QMy husband and I are in joint accounts with savings of $400,000 in term deposits. The interest received and my salary are our only monthly incomes, totaling $3000 a month. We have zero debt and pay off our credit card balance every month.

Our $400,000 term deposits and credit cards are with ANZ. My weekly salary is banked into an ANZ account as well.

We would like to go on holidays and tried to apply to increase our credit card limit from $10,000 to $20,000, but were told it is not possible because my husband is the principal card holder with no earnings. I’m a designated holder.

Increasing our credit card limit to $20k is just 5 per cent of our cash $400k, and ANZ refused our request.

Who is the financial authority that makes such stupid regulation?

It is absolutely annoying and upsetting! We are so frustrated and hope you could raise this matter in the press.

AThis makes a change. I’ve heard several complaints that a bank has extended a person’s credit card limit beyond what they — or someone concerned about them — thinks is desirable. Some people don’t want to be tempted to spend more. And some parents worry when their student offspring are given credit cards with limits of several thousand dollars.

This has given me the impression that banks are only too keen to extend credit card limits. But evidently not always.

ANZ responds to your letter: “In general, we only consider the primary cardholder income when assessing affordability. However, we also recognise that there are circumstances which might mean a higher credit card limit is appropriate. We’d suggest that customers who need a higher card limit talk to us.”

Time to get on the phone. Your case sounds pretty solid to me. And perhaps ANZ should make it clearer — when turning down requests like yours — that it’s open to discussing this.

By the way, no financial authority is involved in decisions like this. Each bank is allowed to make its own decisions on how much credit it extends.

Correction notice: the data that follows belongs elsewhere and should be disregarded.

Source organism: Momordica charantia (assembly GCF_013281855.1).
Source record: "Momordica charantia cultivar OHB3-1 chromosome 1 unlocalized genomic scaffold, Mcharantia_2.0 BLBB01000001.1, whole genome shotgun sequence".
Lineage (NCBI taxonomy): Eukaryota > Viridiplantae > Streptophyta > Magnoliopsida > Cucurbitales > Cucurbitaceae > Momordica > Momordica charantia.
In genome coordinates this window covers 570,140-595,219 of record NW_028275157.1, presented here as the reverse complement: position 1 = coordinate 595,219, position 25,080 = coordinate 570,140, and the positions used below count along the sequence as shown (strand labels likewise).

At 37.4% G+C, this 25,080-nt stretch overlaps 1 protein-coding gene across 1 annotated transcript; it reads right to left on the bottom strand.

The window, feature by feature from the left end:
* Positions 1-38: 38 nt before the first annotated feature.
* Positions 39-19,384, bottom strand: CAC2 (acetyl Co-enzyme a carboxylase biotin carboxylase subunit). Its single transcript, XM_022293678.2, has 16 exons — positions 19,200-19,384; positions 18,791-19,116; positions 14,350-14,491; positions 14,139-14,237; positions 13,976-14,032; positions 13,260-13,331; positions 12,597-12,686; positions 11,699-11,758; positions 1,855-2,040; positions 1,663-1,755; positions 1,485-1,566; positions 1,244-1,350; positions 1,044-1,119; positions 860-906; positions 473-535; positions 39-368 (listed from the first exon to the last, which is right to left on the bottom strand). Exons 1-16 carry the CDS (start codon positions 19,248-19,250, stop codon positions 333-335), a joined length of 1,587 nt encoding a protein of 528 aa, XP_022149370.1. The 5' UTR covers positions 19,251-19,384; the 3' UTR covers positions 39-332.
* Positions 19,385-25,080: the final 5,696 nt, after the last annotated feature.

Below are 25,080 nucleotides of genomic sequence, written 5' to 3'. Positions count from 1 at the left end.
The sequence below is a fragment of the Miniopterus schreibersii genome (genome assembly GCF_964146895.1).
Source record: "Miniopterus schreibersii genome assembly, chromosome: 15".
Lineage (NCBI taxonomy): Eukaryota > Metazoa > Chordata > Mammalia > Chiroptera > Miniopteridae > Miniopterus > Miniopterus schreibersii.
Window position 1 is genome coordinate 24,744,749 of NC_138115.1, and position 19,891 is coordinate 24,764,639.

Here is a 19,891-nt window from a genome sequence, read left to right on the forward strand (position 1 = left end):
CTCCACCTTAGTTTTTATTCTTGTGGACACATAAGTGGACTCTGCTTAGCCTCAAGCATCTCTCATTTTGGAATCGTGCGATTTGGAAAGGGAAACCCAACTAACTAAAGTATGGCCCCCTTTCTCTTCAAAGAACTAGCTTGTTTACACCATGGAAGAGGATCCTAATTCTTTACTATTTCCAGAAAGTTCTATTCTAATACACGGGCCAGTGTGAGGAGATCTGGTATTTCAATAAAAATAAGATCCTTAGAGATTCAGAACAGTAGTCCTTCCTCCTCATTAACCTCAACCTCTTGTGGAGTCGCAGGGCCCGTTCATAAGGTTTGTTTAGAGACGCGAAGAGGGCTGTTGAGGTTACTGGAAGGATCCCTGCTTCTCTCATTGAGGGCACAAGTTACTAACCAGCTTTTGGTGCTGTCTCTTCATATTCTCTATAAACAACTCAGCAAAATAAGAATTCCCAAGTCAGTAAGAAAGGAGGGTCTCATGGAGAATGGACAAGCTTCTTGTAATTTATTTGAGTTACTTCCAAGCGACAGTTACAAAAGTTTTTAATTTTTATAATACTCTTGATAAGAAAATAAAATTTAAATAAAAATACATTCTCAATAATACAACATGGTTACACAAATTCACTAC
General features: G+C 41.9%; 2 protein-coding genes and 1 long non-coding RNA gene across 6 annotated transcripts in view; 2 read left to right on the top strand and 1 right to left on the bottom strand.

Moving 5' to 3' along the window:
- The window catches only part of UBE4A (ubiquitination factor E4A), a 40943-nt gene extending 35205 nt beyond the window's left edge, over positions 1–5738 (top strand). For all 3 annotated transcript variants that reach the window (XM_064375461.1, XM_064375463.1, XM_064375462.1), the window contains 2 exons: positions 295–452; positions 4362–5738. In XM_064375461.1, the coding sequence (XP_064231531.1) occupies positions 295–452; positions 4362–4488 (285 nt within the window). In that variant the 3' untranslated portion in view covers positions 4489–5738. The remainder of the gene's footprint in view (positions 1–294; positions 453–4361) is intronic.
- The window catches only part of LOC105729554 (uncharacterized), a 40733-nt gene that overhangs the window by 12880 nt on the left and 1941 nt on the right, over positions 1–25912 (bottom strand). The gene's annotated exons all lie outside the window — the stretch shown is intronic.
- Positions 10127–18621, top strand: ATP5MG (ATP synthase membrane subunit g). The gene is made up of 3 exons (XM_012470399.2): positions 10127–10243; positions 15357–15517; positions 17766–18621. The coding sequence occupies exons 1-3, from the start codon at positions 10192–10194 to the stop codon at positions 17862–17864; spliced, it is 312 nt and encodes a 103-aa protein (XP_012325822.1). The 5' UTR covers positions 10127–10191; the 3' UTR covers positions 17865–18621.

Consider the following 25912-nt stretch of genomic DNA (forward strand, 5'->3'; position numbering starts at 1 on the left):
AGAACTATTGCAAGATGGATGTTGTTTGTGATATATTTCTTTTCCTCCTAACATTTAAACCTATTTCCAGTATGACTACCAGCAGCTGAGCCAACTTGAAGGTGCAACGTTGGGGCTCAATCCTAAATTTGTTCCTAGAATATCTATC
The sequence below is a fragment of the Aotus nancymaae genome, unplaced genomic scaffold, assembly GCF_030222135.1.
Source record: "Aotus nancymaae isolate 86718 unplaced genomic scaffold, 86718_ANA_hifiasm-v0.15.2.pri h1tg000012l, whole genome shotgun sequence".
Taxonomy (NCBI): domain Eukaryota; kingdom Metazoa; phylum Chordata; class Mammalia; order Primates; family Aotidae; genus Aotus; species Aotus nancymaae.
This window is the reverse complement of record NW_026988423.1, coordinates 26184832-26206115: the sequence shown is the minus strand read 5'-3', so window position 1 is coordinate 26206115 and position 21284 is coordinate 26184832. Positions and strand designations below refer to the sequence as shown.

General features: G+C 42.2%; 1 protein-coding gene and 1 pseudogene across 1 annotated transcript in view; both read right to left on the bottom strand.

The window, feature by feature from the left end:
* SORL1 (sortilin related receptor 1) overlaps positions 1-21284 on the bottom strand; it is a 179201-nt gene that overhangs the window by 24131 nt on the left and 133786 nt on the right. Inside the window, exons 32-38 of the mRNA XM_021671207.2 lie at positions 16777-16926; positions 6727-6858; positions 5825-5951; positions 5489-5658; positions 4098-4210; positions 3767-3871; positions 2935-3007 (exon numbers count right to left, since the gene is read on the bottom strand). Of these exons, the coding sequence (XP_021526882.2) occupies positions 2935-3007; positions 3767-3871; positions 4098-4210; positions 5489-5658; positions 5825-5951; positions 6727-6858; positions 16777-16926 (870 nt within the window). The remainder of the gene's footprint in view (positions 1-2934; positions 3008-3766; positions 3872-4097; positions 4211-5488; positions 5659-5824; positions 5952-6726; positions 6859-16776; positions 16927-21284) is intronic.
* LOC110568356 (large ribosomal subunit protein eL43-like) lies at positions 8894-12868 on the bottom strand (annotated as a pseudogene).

QI enjoy reading your column with interest each week. While I appreciate you are restricted by word count limits, your answers often omit an important issue — tax.

By way of example, in last week’s column the $230,000 UK share portfolio held by the couple wondering whether to sell the shares and pay down their mortgage is very likely to be subject to the foreign investment fund tax rules.

Surely, some comment should be included in your answer noting that the tax treatment of holding the portfolio and possible disposal should be taken into account?

From my experience as a tax adviser, many people with such investments do not consider the NZ tax implications of holding the investments until they receive a letter from the IRD!

AFair enough. Generally I like to assume that readers are paying the correct tax, when that’s not what their question is about. But if you’ve found this to be an area where ignorance is common, it’s probably good that you have drawn the couple’s attention to it by writing in.

If they don’t know about this tax, they might want to do a Google search on “foreign investment funds”.

Mary Holm is a freelance journalist, a director of Financial Services Complaints Ltd (FSCL), a seminar presenter and a bestselling author on personal finance. From 2011 to 2019 she was a founding director of the Financial Markets Authority. Her opinions are personal, and do not reflect the position of any organisation in which she holds office. Mary’s advice is of a general nature, and she is not responsible for any loss that any reader may suffer from following it. Send questions to [email protected] or click here. Letters should not exceed 200 words. We won’t publish your name. Please provide a (preferably daytime) phone number. Unfortunately, Mary cannot answer all questions, correspond directly with readers, or give financial advice.